15 February 2010

Knowledgeable on the moors

The moors are a great place to spend a Sunday. But they are even better when enjoyed in good company. And the best when enjoyed in the good company of people who like the same things, and of whom you can learn a thing or two. So when are the moors at their best? When you have a non-British archeologist with you! And who describes my bliss at Marta the Spanish Archeologist having joined our ranks. She was interested in coming along for a Sunday trip. Yay!

I thought we should pick a specific area on the moor together; always give an archeologist a say! And so we did. In the car we decided on some interesting-looking corner. Then the issue of how to get there reared its head. My satnav did not know any of the hamlets we could use as a target. And "that one parking lot at the edge of Dartmoor" is not a recognised Point of Interest. Hmm! There was only one thing to it: the map, read by Marta, as I was driving.

Soon after leaving the main road I found out that even non-British archeologists have their weak spots. We were not heading anywhere near our target. But then again, the moors are beautiful in many places. We just chose another one. And after some typical English driving long stretches in reverse as two cars do not necessarily find many places where they can pass each other on the narrow, hedged country roads, we arrived. And off we went!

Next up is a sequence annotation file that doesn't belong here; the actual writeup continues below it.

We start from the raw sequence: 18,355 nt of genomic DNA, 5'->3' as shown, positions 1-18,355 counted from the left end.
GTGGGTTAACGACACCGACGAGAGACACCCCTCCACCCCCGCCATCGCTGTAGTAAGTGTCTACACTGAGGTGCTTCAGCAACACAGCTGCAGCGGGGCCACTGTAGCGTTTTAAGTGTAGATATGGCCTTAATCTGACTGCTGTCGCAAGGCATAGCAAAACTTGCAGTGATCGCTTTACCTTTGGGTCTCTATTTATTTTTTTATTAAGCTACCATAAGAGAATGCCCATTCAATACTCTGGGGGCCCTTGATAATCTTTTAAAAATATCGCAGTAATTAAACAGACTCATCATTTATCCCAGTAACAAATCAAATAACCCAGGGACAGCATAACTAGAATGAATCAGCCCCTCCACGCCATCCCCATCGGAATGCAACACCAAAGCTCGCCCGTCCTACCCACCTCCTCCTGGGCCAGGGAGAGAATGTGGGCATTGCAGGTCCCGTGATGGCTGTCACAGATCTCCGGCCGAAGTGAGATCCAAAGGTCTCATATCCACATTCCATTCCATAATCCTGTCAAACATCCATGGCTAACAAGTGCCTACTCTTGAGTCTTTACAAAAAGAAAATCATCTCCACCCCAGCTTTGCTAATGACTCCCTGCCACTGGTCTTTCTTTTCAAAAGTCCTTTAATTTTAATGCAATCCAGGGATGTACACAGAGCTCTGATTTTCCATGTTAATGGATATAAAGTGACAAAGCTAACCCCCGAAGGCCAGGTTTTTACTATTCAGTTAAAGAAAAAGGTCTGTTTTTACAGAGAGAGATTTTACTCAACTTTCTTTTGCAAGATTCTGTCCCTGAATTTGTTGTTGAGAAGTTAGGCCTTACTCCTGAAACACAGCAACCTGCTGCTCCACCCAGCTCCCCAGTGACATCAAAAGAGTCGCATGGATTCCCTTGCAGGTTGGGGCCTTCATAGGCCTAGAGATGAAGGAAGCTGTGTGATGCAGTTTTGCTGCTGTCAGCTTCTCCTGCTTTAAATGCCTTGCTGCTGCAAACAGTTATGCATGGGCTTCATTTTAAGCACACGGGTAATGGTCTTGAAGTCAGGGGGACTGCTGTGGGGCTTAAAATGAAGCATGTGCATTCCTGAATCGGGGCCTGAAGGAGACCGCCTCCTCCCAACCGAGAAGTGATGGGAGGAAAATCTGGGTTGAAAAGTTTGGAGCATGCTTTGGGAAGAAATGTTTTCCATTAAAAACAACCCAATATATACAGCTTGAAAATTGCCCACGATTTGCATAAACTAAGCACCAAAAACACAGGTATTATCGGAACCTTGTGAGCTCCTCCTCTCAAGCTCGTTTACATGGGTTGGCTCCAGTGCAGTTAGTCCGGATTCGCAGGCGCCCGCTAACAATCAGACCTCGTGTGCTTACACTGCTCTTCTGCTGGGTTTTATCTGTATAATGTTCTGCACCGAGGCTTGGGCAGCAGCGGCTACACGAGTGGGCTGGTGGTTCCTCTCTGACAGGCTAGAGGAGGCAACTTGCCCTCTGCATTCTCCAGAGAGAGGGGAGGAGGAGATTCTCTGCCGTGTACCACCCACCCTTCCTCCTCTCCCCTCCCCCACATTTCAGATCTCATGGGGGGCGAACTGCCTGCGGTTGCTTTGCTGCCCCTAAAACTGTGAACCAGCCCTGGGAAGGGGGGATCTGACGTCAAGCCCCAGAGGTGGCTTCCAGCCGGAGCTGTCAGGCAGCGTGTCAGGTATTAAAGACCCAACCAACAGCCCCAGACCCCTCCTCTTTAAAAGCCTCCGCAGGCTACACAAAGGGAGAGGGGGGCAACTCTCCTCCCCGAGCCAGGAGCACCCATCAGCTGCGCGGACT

We passed a magical-looking copse with dreamy, mossy trees

It became a nice criss-cross walk. We just picked a landmark to go to; either a Tor (for the non-Dartmoor-frequenters: that's a hilltop of bare rock) or something archological. And when we reached it we took out the map and picked the next. Worked well! We saw many enclosures, hut circles, cairns, cists, stone rows... and beside that of course also beautiful views, lonely trees, picturesque rivers and what have you.

In order to maximise the yield of old remains we had to cross the Erme. Twice, then, as we had to get back as well. I thought that was completely normal, but maybe it isn't. When we, after the second crossing, emerged again in a field, Marta with wet shoes and me with a tree in my hair, she announced I was the most adventurous of her friends. Wot, me? But I was chuffed!

In one cist we found an ancient, bright red GoreTex-clad body!

By the time we headed back for the car we had been strolling around for hours, and our stomachs were getting empty and the sky melancholy. We found a nice local kitsch inn for solving the first thing, while the second got more and more intense. A great ending of a great outing! I hope this will happen more often...

ps Another thing I secretly (well... not anymore) hope is that any British archeologist who reads this, and who is offended by my povocation, is willing and able to prove that the Brits are by no means inferior to the non-Brits!

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